I've never witnessed a real-life murder, but I've seen plenty on TV. I've also never been one to string up Hollywood as the scapegoat for violence in America, but when you see enough people arbitrarily and cartoonishly slaughtered onscreen, it's easy to lose sight of the fact that those are flesh-and-blood human beings being gunned down on the wrap-around screen.
It's no secret that the moviegoing public has grown weary of splatter. Few are impressed anymore by images of skull fragments decorating the bathroom wall. Not to say that excessive gore doesn't sometimes have a place. Bonnie and Clyde and The Wild Bunch were great films, and they revolutionized how violence is depicted in mainstream film. As a result, the style was subject to imitation, and in the hands of lesser talents, blood for the sake of blood quickly became tiresome. But there have been a few filmmakers this summer who proved that cinematic death can still be unsettling.
Spike Lee took a cue from Fritz Lang's M to illustrate a mass murderer's paranoid effect on the city he hunts in Summer of Sam. Lee made the most out of the sound of the gunshot, the shattering of the glass and the expressions of terror on the victims.
But the one genre that's supposed to be devoted to death, or the anticipation of death, has wallowed in frivolity for the past 20 years. John Carpenter's Halloween, which took horror away from scientific laboratories and gothic mansions and brought it to the suburbs, gave way to the Friday the 13th and Nightmare on Elm Street franchises. While some people assign a degree of respectability to the original films, it wasn't long before Jason Voorhees and Freddy Krueger became parodies of themselves. Teen-agers went to these movies for a laugh, not for a scare. It was a trend that some cultural historians found disturbing. What exactly is so funny about watching people get hacked to pieces?
The trashy slasher films went belly-up for awhile. But then Scream came along, promising to revitalize the genre with cleverness, intelligent characters and, most of all, a commitment not to take itself seriously. It was successful because it reveled in clichés rather than trying to avoid them. Scream may have wanted to bring horror back, but it didn't want to play anything straight.
Nothing produced in the wake of Scream has risen above the mind-numbingly dull. Its own sequel was mediocre. The I Still Know What You Did films are just as exploitative as the 1980s trash. There may not have been any nudity, but it was hard to ignore the camera's slow crawl over Jennifer Love Hewitt's bikini-clad body. But most of all, like its 1980s counterparts, it treated its victims as cattle. As one critic recently noted, "It's hard to feel anything for characters who've shown so little evidence of living."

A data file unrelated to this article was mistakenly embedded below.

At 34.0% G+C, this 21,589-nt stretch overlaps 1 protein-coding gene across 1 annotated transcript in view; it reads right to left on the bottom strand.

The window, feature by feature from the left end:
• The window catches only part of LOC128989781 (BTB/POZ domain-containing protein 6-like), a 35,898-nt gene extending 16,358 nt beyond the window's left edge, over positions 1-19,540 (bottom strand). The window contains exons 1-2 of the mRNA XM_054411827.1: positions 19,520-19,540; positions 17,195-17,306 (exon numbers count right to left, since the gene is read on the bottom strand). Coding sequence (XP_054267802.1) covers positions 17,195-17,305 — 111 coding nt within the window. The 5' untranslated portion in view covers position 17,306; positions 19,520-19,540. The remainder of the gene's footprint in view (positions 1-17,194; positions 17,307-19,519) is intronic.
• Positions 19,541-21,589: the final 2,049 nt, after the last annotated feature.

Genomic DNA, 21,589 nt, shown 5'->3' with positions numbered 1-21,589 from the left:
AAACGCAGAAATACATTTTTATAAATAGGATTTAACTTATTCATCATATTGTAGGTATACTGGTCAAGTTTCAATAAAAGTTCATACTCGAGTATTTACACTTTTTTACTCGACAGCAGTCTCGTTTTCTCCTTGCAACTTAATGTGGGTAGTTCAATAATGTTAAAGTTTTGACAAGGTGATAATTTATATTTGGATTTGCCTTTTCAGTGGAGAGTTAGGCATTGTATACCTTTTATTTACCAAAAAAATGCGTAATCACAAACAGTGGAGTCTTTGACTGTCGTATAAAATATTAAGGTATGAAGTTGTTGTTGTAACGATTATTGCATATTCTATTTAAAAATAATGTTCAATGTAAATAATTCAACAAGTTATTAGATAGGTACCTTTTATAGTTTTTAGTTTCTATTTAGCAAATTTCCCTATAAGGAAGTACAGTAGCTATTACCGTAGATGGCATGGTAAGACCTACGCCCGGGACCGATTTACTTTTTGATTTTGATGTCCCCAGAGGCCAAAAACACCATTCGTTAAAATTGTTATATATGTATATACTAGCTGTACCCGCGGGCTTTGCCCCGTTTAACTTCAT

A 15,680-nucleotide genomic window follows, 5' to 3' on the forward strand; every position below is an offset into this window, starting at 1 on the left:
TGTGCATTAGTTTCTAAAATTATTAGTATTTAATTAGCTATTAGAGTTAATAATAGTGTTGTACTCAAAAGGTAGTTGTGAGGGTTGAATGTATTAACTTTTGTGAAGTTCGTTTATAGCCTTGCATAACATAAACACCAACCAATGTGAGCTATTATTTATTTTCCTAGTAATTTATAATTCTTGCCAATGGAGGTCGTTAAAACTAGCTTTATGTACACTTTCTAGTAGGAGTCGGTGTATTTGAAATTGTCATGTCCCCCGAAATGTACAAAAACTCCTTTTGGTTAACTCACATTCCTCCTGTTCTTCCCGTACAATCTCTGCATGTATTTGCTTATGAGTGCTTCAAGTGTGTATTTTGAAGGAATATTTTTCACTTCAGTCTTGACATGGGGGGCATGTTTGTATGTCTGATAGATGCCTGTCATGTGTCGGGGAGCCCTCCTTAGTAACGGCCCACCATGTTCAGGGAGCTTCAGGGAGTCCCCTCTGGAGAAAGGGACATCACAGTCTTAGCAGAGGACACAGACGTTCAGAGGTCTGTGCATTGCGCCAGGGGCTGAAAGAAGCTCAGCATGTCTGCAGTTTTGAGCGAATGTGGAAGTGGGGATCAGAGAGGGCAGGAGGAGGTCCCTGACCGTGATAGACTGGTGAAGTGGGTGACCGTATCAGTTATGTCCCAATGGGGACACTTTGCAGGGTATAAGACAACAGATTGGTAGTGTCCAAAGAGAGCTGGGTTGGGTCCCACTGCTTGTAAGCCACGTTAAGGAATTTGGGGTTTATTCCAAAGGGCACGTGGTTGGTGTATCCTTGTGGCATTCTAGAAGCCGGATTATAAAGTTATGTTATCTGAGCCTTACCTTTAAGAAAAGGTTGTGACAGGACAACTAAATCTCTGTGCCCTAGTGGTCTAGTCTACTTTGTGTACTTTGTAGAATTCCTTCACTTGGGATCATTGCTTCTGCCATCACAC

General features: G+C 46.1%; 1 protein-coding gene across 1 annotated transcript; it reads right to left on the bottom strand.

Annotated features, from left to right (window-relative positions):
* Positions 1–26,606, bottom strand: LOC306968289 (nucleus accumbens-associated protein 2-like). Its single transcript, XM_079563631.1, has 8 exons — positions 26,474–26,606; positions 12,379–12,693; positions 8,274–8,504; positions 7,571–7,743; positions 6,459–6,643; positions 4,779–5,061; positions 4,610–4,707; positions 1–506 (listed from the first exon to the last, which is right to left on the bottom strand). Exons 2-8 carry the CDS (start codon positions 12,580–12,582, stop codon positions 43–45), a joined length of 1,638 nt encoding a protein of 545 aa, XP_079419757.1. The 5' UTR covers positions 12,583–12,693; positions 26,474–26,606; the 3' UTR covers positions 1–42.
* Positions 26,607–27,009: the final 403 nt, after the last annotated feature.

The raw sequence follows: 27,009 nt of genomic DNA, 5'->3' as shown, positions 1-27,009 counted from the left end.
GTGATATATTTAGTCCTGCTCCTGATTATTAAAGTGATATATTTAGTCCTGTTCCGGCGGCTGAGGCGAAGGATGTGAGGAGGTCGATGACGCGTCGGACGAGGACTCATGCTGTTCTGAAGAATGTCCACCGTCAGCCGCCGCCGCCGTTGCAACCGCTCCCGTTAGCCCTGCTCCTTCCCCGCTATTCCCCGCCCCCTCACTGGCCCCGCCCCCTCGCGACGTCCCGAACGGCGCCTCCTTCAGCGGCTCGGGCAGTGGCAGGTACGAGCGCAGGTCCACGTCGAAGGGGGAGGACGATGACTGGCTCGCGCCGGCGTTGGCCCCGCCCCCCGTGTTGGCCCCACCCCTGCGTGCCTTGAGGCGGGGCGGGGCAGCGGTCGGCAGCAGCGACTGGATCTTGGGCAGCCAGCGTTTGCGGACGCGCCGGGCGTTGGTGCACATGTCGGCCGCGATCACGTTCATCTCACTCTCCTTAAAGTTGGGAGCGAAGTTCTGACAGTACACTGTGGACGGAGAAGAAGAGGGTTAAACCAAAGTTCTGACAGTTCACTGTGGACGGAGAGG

In fact, the oddest thing about the monster created by Scream author Kevin Williamson is his directorial debut, Teaching Mrs. Tingle. The film is noteworthy for its absence of death. It seems Williamson might have come full circle. From reveling in blood to avoiding it altogether. This can be attributed to post-Columbine hysteria. The violence in Scream 3, slated for this Christmas, is already being trimmed down as a response to the April shootings. Perhaps the title wasn't the only thing changed in Mrs. Tingle. The summer of 1999 has film scholars rejoicing in the new wave of adult horror films, which are, they claim, for and about adults. Well, just because a horror film has adults in it doesn't make it an adult film. Proof lies within Jan De Bont's meaningless and baffling Haunting remake. But there are a few horror films this summer that treat death as serious business. They carry the one element that can make a horror film great: humanism.
Let's just start with the one everyone is blabbering about. Even a great film can be murdered by hype, so we'll see if The Blair Witch Project winds up with the respect it deserves in the long run. I guarantee there's a legion of moviegoers who are railing against this film for no other reason than because it's so popular.
But let's be honest. The Blair Witch does a masterful job of toying with your imagination. That's what horror needs to do. Your imagination is the greatest source of fear. It's your imagination that claims you're hearing noises in the dark of your bedroom. It's your imagination that catches a glimpse of a face in the window. It's your imagination that hears a murderous voice calling your name. And it's your imagination that speculates on the nebulous monster in the Blair Witch Project. Disappointment in the film has been linked to the ending. I myself felt a pang when the closing credits rolled. What was out there?